Kathleen Jamie: Judge’s Report
You agree to judge a competition not because you want to sit in judgment, or ‘discover’ an unknown talent, but to find out what’s going, what the prevailing fashions are. What you receive is a sort of windfall tax on contemporary poetry.
But you have to choose winners. Soon enough a snow of rejects covers the floor. Then you ask – what is it I’m looking for? If I don’t know, how will I know when I find it? But you do know. What you look for, feel for – what you end up longing for – is a piece of work with an inner urgency. I don’t mean loud or fast. I mean any sense that the poem required to be written, and may have surprised its author. Perhaps ‘urgency’ is not the word. Maybe ‘necessity’ is a better. Or ‘self-willed’. A poem which arose out of necessity. What I sensed was many entries had been built from ‘ideas for poems’ and very probably in the context of a workshop or writers’ group. This gave them a stilted feel. Also, I sensed many had been written for the competition – which never works. Write the poem that wants to be written, then wait for a competition to happen along.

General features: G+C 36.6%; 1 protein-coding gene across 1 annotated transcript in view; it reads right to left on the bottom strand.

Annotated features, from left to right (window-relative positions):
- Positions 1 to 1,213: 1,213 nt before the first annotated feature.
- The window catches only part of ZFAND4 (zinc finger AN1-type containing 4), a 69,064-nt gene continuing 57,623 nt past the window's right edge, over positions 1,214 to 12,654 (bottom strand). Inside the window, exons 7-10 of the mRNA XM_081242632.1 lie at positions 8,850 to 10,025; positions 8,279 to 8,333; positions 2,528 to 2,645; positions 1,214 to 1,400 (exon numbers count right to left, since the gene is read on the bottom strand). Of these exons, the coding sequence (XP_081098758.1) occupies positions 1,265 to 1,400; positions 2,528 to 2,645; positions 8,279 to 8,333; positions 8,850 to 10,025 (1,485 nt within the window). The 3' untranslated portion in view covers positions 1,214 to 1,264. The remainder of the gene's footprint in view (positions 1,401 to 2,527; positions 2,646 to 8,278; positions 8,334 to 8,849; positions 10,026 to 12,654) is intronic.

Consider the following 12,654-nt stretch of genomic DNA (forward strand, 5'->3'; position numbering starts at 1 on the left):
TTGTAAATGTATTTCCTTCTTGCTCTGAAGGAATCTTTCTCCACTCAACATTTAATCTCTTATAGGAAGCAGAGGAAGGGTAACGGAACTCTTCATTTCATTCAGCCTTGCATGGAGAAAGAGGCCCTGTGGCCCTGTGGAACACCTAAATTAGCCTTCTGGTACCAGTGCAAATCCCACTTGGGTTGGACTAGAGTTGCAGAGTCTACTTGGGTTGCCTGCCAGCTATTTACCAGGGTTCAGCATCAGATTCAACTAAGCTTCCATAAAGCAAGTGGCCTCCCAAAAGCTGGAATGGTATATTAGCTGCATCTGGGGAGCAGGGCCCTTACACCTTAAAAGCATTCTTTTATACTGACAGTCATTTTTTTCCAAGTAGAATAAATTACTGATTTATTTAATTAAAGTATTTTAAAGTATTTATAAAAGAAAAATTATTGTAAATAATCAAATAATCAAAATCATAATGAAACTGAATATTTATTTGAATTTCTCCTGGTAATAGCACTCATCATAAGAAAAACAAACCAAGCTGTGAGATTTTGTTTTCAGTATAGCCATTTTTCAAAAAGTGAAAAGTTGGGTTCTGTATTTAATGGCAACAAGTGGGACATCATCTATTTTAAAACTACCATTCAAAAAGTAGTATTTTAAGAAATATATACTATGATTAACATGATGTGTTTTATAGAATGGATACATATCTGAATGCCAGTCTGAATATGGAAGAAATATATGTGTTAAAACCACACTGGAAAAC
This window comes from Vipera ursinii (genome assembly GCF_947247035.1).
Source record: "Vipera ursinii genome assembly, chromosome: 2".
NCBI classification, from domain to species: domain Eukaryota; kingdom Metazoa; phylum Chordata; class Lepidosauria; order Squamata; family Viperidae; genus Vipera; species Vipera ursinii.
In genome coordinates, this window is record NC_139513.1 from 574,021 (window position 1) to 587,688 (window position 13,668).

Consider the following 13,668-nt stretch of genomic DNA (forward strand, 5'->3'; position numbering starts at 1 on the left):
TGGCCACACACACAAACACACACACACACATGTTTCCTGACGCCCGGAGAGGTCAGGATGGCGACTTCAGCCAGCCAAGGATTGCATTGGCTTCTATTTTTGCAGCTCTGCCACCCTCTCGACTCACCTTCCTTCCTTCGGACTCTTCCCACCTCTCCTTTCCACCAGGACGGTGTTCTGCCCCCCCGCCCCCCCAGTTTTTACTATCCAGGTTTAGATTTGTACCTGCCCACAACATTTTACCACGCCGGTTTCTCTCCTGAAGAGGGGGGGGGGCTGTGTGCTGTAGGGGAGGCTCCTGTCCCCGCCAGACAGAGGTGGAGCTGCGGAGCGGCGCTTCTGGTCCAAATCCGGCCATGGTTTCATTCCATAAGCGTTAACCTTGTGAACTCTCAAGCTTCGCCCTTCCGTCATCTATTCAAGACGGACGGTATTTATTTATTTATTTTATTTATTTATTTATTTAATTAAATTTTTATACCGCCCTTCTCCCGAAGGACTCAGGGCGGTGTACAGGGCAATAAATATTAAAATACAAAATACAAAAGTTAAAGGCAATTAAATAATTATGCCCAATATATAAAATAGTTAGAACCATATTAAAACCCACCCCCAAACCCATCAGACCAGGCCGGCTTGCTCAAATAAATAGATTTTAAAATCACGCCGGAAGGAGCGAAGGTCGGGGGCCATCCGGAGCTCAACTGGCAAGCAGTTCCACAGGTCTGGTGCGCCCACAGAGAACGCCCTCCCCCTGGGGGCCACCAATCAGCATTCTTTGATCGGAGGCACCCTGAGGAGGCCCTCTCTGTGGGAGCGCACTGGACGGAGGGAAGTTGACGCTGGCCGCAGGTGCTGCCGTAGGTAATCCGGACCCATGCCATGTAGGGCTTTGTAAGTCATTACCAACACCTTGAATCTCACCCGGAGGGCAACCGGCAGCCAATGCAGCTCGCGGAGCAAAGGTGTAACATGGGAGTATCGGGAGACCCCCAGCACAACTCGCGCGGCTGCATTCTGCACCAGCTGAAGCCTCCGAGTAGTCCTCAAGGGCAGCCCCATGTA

Where do poems come from, if not from ideas? – yes, that’s the question. From scraps of wild energy, from images that snag in the mind, from odd phrases that cohere with those images, from – as I say – some agenda of their own. I suspect an ‘idea’ is already too set in its ways. You want a pre-idea.
Having got the nagging feeling, the energy, the image, the scraps of words, what then? Then, of course, comes the craft; the growing, shaping and forming. The most common fault among the entries was the writer’s failure to hear a line. When I’m asked what is the difference between poetry and prose, I reply the status of the line. Lines that were both controlled and breathed, that listened to language, that revealed and slowed... or raced and paced – these were hard to find.
The three prize winning poems were those that stuck most in my mind, and brought me a species of joy. Perhaps I mean relief. All are richly imagined, unexpected, and as it happens, constructed in three different ways, which just proves that ANY structure is better than none. ‘Sisters in a Wood’ is a quiet, melancholy and tender sonnet, nicely judged, quite without pyrotechnics. ‘Hello, I’m visiting the area…’ dreams a believable, complete, if slightly tilted world with long loping rhythmic lines, which by rights ought to fall apart, but don’t.
‘The Canal Road’ is a poem where, in rhyme, and with gloriously old-fashioned poetic inversions, we are addressed by a worn-out sandal. I loved it the moment I read it. I don’t know what ‘murram’ is and don’t know if the poet is from the Subcontinent, but I kept returning to the poem, grateful to be taken far beyond myself.